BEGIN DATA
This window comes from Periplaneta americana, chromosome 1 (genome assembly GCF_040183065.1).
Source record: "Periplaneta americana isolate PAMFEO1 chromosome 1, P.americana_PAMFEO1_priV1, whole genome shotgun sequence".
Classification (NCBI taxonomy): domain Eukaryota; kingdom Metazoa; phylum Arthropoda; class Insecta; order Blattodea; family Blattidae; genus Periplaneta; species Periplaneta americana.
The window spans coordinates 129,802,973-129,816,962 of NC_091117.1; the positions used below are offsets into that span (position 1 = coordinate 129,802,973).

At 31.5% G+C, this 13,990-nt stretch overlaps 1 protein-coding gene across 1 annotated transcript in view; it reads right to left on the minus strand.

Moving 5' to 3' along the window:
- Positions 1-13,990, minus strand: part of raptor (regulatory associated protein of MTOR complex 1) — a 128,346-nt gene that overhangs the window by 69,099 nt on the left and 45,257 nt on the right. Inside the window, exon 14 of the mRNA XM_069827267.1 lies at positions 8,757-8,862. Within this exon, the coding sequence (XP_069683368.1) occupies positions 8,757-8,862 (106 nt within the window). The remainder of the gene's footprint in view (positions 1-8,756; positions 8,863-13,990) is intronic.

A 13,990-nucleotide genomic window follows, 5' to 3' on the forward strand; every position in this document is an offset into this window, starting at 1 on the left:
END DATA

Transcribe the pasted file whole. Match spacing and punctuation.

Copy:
This window comes from Periplaneta americana, chromosome 1 (genome assembly GCF_040183065.1).
Source record: "Periplaneta americana isolate PAMFEO1 chromosome 1, P.americana_PAMFEO1_priV1, whole genome shotgun sequence".
Classification (NCBI taxonomy): domain Eukaryota; kingdom Metazoa; phylum Arthropoda; class Insecta; order Blattodea; family Blattidae; genus Periplaneta; species Periplaneta americana.
The window spans coordinates 129,802,973-129,816,962 of NC_091117.1; the positions used below are offsets into that span (position 1 = coordinate 129,802,973).

At 31.5% G+C, this 13,990-nt stretch overlaps 1 protein-coding gene across 1 annotated transcript in view; it reads right to left on the minus strand.

Moving 5' to 3' along the window:
- Positions 1-13,990, minus strand: part of raptor (regulatory associated protein of MTOR complex 1) — a 128,346-nt gene that overhangs the window by 69,099 nt on the left and 45,257 nt on the right. Inside the window, exon 14 of the mRNA XM_069827267.1 lies at positions 8,757-8,862. Within this exon, the coding sequence (XP_069683368.1) occupies positions 8,757-8,862 (106 nt within the window). The remainder of the gene's footprint in view (positions 1-8,756; positions 8,863-13,990) is intronic.

A 13,990-nucleotide genomic window follows, 5' to 3' on the forward strand; every position in this document is an offset into this window, starting at 1 on the left: